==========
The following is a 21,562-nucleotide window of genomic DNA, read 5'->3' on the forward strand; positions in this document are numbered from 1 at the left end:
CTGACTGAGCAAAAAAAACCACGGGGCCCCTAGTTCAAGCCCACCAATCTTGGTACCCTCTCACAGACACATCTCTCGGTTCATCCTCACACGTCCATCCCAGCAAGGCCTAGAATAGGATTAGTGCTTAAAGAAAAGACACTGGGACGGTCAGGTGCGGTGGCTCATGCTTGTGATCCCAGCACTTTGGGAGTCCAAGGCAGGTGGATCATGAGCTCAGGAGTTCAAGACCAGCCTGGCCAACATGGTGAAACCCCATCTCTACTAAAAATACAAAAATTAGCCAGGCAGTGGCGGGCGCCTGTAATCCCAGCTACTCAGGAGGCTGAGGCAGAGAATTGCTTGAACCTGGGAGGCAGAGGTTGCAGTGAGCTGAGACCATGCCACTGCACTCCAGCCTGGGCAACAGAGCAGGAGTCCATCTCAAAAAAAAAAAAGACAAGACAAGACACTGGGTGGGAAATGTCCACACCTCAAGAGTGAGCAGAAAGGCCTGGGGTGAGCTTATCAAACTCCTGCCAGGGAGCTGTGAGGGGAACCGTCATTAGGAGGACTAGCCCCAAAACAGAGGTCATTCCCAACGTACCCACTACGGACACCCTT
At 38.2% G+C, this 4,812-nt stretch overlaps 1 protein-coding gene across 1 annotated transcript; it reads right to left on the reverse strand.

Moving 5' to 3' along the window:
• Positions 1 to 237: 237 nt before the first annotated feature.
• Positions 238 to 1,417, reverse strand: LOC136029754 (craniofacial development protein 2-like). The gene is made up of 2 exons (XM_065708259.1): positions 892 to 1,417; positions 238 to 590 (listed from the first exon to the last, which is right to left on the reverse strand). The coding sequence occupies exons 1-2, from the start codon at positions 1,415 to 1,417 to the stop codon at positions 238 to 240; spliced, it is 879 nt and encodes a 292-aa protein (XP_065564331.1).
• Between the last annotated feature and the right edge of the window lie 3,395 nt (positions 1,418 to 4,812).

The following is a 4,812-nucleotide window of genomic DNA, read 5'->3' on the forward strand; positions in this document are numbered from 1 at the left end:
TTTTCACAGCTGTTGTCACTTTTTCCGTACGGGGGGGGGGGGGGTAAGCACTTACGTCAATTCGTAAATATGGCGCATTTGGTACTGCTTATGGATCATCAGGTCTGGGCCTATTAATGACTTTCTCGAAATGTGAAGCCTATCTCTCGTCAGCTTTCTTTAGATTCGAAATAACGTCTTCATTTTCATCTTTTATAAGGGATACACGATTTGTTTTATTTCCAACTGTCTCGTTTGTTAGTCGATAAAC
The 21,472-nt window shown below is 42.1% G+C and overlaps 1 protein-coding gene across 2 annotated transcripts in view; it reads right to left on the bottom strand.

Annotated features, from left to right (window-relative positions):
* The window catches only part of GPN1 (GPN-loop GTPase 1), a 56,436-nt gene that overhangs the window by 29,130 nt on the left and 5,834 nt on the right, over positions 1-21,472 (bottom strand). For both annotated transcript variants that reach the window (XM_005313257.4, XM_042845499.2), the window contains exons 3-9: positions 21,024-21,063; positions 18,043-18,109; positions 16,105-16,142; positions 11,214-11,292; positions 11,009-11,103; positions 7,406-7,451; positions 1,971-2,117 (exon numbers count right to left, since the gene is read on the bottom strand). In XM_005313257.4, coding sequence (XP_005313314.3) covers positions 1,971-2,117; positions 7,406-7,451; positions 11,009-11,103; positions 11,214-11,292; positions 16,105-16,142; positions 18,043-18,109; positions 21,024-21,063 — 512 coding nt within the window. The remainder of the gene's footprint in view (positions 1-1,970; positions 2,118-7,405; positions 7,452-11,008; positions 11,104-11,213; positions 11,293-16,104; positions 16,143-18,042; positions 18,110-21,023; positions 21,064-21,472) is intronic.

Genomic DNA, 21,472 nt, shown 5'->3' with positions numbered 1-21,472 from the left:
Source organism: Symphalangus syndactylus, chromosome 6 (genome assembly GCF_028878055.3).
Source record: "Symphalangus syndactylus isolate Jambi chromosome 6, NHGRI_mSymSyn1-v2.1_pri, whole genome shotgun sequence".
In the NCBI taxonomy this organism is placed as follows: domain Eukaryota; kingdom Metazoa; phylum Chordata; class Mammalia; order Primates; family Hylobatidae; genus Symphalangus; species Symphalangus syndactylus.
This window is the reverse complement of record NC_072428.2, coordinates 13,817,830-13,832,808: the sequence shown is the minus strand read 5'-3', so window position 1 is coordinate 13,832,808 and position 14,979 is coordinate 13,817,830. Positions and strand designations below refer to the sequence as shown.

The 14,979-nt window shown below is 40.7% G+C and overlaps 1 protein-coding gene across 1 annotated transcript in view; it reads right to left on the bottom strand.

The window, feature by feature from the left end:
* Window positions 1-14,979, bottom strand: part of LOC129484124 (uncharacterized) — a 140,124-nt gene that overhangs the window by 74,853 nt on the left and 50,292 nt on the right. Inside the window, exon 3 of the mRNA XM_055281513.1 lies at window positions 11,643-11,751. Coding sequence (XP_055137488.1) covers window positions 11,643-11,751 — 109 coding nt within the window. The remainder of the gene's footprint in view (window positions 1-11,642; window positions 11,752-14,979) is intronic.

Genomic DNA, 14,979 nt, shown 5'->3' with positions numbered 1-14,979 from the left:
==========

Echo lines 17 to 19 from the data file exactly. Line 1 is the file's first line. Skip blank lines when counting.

This window is the reverse complement of record NC_072428.2, coordinates 13,817,830-13,832,808: the sequence shown is the minus strand read 5'-3', so window position 1 is coordinate 13,832,808 and position 14,979 is coordinate 13,817,830. Positions and strand designations below refer to the sequence as shown.

The 14,979-nt window shown below is 40.7% G+C and overlaps 1 protein-coding gene across 1 annotated transcript in view; it reads right to left on the bottom strand.

The window, feature by feature from the left end: